You can use all boxed beef stock, of course, but if you can find good homemade veal and beef stocks, the soup’s broth will take on a deeper flavor and more velvety texture. When I feel like splurging, I buy good stock at Seattle farmers’ markets or at Picnic.
To make it a full meal, all this soup needs is a simple green salad.
TIME: 5 hours, start to finish
MAKES: 6 servings
1/4 cup olive oil
6 large yellow onions (about 6 pounds), peeled
2 large shallots
4 small leeks (about 1/2 pound), halved, cleaned, and cut into thin half moons
Salt and freshly ground pepper
4 cloves garlic, finely chopped
2 cups dry red wine
4 cups beef stock or broth
4 cups veal stock (or more beef broth)
6 slices good, crusty bread, toasted and broken into pieces
1/2 pound Gruyere cheese, grated
Heat a large soup pot over medium heat. Add the oil, then start slicing the onions, first in half with the grain, and then into 1/4” slices with the grain, adding to the pot as you go. Slice the shallots the same way, and add them, too, along with the leeks. When all the onions have been added, season them with salt and pepper, stir to blend, and cook for 30 minutes, stirring every five minutes or so while the onions begin to cook down.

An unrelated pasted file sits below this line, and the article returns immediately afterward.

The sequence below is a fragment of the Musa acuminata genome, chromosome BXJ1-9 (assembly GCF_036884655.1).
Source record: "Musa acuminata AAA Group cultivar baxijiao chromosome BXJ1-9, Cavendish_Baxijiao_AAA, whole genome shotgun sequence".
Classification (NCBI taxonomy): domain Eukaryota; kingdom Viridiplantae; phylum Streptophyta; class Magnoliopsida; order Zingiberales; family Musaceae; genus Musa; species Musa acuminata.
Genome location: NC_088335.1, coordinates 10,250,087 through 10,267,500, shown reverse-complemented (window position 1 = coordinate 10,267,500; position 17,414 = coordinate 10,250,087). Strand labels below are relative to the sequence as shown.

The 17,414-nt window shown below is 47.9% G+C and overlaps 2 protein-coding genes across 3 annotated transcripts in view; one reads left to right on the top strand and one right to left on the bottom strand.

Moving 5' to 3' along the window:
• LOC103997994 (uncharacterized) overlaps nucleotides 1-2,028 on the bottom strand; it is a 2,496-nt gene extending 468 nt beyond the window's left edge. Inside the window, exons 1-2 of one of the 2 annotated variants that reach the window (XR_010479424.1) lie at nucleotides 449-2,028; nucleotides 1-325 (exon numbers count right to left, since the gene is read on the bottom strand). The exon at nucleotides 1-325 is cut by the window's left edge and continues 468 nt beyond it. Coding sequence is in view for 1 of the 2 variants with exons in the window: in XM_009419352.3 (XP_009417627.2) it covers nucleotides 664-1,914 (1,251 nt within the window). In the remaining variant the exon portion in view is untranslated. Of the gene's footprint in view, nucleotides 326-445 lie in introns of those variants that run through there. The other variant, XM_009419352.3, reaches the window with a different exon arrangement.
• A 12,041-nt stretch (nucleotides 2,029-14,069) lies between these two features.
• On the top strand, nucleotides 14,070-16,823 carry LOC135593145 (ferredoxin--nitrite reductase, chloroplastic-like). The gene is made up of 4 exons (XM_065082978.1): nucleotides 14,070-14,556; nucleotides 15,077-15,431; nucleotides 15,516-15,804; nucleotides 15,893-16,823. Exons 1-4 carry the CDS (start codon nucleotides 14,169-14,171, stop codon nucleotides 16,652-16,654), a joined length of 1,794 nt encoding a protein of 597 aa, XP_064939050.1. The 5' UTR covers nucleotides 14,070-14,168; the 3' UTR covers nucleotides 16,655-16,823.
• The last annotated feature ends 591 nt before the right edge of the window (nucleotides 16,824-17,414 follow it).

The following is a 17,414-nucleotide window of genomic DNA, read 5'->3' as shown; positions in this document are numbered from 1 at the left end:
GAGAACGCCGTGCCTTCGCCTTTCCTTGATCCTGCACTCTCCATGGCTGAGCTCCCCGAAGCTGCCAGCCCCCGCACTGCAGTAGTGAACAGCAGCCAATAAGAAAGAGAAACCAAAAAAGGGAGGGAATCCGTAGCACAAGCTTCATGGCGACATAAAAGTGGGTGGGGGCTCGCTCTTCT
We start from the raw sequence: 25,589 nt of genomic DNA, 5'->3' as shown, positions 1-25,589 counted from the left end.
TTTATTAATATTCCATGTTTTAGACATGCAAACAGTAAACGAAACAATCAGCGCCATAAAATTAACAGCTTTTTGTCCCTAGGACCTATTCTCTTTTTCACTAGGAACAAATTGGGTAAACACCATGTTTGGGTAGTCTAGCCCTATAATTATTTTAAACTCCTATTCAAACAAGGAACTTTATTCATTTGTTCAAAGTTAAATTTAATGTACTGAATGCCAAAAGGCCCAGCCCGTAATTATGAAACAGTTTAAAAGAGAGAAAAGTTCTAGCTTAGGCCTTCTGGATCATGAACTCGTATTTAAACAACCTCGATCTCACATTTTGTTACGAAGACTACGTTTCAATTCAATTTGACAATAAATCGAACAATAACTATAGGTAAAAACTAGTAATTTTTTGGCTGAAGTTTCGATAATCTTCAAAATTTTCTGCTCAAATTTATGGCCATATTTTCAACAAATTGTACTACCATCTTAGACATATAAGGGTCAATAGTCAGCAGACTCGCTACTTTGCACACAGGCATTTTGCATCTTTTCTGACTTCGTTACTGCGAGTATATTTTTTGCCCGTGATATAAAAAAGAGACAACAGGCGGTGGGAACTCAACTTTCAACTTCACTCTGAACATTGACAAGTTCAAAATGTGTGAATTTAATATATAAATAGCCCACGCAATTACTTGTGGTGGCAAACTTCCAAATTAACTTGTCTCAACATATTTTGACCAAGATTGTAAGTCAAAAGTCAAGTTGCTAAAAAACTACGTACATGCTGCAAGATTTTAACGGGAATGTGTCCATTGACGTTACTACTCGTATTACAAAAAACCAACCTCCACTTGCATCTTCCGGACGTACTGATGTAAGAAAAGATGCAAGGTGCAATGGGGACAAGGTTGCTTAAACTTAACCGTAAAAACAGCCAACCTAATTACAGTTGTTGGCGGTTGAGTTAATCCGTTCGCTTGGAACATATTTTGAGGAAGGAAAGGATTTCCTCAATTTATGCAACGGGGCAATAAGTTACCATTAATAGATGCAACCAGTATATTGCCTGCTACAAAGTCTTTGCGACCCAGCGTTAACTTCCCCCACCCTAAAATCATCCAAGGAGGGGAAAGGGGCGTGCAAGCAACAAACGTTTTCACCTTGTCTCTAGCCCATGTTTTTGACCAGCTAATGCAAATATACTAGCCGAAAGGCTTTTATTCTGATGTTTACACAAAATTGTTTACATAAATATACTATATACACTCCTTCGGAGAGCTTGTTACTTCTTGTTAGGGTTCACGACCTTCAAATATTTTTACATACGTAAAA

Add the garlic, and reduce the heat to your stove’s lowest temperature. Cook the onions and shallots for another 3 to 4 hours, stirring every 30 minutes or so, or until the onions are a deep golden brown. (Timing will depend on your stove and the vessel you’re using. The important thing is the color, though, so don’t rush it. If the onions begin to burn or stick to the bottom a bit before they’re done, add a little water to the pan or adjust the heat, as necessary. You’ll need to stir more frequently toward the end.)
When the onions are good and brown, add the wine and broth, bring to a simmer, and cook, stirring occasionally, for 30 minutes to an hour. Season to taste with salt and pepper. Let cool to room temperature and refrigerate overnight, if possible.
Before serving, preheat the broiler. Fill ovenproof bowls with (reheated) soup and top with the toast pieces. Divide the cheese into six parts and pile on top of the toasts. Place the bowls on a baking sheet, and broil about 3” from the heating unit for just a minute or two, or until the cheese is melted and bubbling. Serve hot (and be careful with those bowls).